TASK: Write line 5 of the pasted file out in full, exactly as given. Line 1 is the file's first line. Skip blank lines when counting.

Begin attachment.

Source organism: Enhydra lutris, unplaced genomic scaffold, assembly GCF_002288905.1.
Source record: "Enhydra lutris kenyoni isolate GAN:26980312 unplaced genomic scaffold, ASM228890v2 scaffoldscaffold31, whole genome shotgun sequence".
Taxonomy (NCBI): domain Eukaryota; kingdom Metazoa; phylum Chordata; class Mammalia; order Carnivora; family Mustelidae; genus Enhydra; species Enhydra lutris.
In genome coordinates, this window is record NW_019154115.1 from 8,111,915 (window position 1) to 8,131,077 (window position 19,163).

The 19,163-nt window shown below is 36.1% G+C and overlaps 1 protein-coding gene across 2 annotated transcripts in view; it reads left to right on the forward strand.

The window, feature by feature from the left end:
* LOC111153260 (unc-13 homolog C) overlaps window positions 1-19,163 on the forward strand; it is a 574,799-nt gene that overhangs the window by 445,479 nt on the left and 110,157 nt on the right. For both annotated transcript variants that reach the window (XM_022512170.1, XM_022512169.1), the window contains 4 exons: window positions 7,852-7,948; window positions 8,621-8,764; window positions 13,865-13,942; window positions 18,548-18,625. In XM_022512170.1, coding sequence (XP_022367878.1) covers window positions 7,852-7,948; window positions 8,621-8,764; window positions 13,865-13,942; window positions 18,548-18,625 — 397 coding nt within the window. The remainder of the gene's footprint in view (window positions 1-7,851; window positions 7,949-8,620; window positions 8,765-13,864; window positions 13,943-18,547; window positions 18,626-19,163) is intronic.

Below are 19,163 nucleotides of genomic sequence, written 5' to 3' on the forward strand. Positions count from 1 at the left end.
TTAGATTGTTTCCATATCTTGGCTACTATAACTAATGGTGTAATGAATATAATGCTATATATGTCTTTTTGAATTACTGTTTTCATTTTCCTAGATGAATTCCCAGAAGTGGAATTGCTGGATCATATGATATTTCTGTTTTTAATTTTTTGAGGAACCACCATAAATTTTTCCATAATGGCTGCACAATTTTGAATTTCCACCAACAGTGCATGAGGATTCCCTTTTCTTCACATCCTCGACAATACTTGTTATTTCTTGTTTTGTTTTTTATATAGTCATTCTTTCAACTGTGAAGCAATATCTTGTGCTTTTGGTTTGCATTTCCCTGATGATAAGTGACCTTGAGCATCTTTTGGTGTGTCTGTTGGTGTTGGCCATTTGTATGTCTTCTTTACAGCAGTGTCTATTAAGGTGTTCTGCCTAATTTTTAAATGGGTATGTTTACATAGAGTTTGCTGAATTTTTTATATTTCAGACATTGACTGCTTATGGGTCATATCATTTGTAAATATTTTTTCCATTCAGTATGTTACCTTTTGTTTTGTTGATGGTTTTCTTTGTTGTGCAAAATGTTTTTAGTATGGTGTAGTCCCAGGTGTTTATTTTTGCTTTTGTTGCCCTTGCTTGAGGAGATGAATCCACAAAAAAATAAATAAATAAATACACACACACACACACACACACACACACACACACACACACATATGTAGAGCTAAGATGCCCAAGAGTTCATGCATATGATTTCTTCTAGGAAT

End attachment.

The 19,163-nt window shown below is 36.1% G+C and overlaps 1 protein-coding gene across 2 annotated transcripts in view; it reads left to right on the forward strand.